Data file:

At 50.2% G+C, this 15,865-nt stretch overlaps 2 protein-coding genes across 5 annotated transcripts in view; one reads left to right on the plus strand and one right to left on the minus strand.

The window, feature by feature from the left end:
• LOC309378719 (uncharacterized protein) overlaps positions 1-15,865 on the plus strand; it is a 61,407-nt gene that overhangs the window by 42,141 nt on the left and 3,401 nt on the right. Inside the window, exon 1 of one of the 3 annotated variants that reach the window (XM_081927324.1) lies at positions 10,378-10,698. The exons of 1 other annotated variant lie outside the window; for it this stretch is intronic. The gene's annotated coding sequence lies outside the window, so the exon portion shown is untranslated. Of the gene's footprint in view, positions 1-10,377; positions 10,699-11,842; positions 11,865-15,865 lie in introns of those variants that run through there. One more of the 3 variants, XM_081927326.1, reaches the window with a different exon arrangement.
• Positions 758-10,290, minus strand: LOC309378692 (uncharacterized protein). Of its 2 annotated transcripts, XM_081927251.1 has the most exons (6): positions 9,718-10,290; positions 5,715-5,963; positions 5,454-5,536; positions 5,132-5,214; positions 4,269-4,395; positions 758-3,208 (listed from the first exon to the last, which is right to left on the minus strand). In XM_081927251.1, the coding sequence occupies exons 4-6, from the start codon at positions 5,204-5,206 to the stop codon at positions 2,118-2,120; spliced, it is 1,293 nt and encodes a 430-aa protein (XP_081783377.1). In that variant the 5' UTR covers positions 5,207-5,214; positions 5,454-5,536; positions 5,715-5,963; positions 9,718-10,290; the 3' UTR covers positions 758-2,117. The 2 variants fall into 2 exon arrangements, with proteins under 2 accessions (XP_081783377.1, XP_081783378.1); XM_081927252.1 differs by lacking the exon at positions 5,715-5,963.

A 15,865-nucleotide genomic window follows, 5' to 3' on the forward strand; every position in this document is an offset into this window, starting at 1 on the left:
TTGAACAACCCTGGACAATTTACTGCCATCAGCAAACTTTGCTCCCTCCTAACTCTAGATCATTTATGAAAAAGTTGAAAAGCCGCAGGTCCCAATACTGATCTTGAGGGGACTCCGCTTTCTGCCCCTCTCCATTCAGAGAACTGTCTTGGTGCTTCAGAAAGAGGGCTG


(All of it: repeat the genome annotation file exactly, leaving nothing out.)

At 50.2% G+C, this 15,865-nt stretch overlaps 2 protein-coding genes across 5 annotated transcripts in view; one reads left to right on the plus strand and one right to left on the minus strand.

The window, feature by feature from the left end:
• LOC309378719 (uncharacterized protein) overlaps positions 1-15,865 on the plus strand; it is a 61,407-nt gene that overhangs the window by 42,141 nt on the left and 3,401 nt on the right. Inside the window, exon 1 of one of the 3 annotated variants that reach the window (XM_081927324.1) lies at positions 10,378-10,698. The exons of 1 other annotated variant lie outside the window; for it this stretch is intronic. The gene's annotated coding sequence lies outside the window, so the exon portion shown is untranslated. Of the gene's footprint in view, positions 1-10,377; positions 10,699-11,842; positions 11,865-15,865 lie in introns of those variants that run through there. One more of the 3 variants, XM_081927326.1, reaches the window with a different exon arrangement.
• Positions 758-10,290, minus strand: LOC309378692 (uncharacterized protein). Of its 2 annotated transcripts, XM_081927251.1 has the most exons (6): positions 9,718-10,290; positions 5,715-5,963; positions 5,454-5,536; positions 5,132-5,214; positions 4,269-4,395; positions 758-3,208 (listed from the first exon to the last, which is right to left on the minus strand). In XM_081927251.1, the coding sequence occupies exons 4-6, from the start codon at positions 5,204-5,206 to the stop codon at positions 2,118-2,120; spliced, it is 1,293 nt and encodes a 430-aa protein (XP_081783377.1). In that variant the 5' UTR covers positions 5,207-5,214; positions 5,454-5,536; positions 5,715-5,963; positions 9,718-10,290; the 3' UTR covers positions 758-2,117. The 2 variants fall into 2 exon arrangements, with proteins under 2 accessions (XP_081783377.1, XP_081783378.1); XM_081927252.1 differs by lacking the exon at positions 5,715-5,963.

A 15,865-nucleotide genomic window follows, 5' to 3' on the forward strand; every position in this document is an offset into this window, starting at 1 on the left:
TTGAACAACCCTGGACAATTTACTGCCATCAGCAAACTTTGCTCCCTCCTAACTCTAGATCATTTATGAAAAAGTTGAAAAGCCGCAGGTCCCAATACTGATCTTGAGGGGACTCCGCTTTCTGCCCCTCTCCATTCAGAGAACTGTCTTGGTGCTTCAGAAAGAGGGCTG